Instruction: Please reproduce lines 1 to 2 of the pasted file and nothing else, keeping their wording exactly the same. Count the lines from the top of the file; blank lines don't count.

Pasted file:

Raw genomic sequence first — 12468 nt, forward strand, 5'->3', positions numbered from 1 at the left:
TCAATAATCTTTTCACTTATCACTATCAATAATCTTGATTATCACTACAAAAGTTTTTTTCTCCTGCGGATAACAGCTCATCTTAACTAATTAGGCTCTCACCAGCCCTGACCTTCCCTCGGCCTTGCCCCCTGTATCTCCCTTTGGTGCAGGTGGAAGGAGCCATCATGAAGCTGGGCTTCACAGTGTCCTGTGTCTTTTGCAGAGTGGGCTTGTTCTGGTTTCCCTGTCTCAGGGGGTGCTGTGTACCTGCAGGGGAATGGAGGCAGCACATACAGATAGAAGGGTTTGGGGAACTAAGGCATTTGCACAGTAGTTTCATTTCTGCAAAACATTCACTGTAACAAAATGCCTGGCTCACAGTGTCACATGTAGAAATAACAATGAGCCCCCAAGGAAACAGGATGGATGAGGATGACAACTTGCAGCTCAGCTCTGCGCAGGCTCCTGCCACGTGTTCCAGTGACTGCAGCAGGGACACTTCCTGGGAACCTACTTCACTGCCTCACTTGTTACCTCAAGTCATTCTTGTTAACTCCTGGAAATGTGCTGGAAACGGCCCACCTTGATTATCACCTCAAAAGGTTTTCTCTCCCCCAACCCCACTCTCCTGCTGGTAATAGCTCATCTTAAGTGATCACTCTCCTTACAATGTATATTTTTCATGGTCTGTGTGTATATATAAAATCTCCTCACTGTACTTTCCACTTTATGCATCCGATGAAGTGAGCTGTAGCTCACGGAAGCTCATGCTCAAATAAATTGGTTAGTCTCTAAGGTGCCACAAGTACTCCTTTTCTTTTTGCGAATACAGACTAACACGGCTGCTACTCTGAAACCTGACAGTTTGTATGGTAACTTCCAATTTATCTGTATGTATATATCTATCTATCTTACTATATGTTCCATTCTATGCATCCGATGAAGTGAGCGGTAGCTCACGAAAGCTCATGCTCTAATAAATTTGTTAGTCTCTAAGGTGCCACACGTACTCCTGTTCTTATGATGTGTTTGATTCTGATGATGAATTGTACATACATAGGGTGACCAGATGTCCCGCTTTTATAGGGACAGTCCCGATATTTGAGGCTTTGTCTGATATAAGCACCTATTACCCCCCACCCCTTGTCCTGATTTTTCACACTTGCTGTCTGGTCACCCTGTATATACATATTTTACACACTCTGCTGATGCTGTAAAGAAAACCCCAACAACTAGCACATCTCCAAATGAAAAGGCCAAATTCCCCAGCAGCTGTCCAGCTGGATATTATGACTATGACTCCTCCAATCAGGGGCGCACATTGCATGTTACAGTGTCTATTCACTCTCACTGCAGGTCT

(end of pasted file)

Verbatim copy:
Raw genomic sequence first — 12468 nt, forward strand, 5'->3', positions numbered from 1 at the left:
TCAATAATCTTTTCACTTATCACTATCAATAATCTTGATTATCACTACAAAAGTTTTTTTCTCCTGCGGATAACAGCTCATCTTAACTAATTAGGCTCTCACCAGCCCTGACCTTCCCTCGGCCTTGCCCCCTGTATCTCCCTTTGGTGCAGGTGGAAGGAGCCATCATGAAGCTGGGCTTCACAGTGTCCTGTGTCTTTTGCAGAGTGGGCTTGTTCTGGTTTCCCTGTCTCAGGGGGTGCTGTGTACCTGCAGGGGAATGGAGGCAGCACATACAGATAGAAGGGTTTGGGGAACTAAGGCATTTGCACAGTAGTTTCATTTCTGCAAAACATTCACTGTAACAAAATGCCTGGCTCACAGTGTCACATGTAGAAATAACAATGAGCCCCCAAGGAAACAGGATGGATGAGGATGACAACTTGCAGCTCAGCTCTGCGCAGGCTCCTGCCACGTGTTCCAGTGACTGCAGCAGGGACACTTCCTGGGAACCTACTTCACTGCCTCACTTGTTACCTCAAGTCATTCTTGTTAACTCCTGGAAATGTGCTGGAAACGGCCCACCTTGATTATCACCTCAAAAGGTTTTCTCTCCCCCAACCCCACTCTCCTGCTGGTAATAGCTCATCTTAAGTGATCACTCTCCTTACAATGTATATTTTTCATGGTCTGTGTGTATATATAAAATCTCCTCACTGTACTTTCCACTTTATGCATCCGATGAAGTGAGCTGTAGCTCACGGAAGCTCATGCTCAAATAAATTGGTTAGTCTCTAAGGTGCCACAAGTACTCCTTTTCTTTTTGCGAATACAGACTAACACGGCTGCTACTCTGAAACCTGACAGTTTGTATGGTAACTTCCAATTTATCTGTATGTATATATCTATCTATCTTACTATATGTTCCATTCTATGCATCCGATGAAGTGAGCGGTAGCTCACGAAAGCTCATGCTCTAATAAATTTGTTAGTCTCTAAGGTGCCACACGTACTCCTGTTCTTATGATGTGTTTGATTCTGATGATGAATTGTACATACATAGGGTGACCAGATGTCCCGCTTTTATAGGGACAGTCCCGATATTTGAGGCTTTGTCTGATATAAGCACCTATTACCCCCCACCCCTTGTCCTGATTTTTCACACTTGCTGTCTGGTCACCCTGTATATACATATTTTACACACTCTGCTGATGCTGTAAAGAAAACCCCAACAACTAGCACATCTCCAAATGAAAAGGCCAAATTCCCCAGCAGCTGTCCAGCTGGATATTATGACTATGACTCCTCCAATCAGGGGCGCACATTGCATGTTACAGTGTCTATTCACTCTCACTGCAGGTCT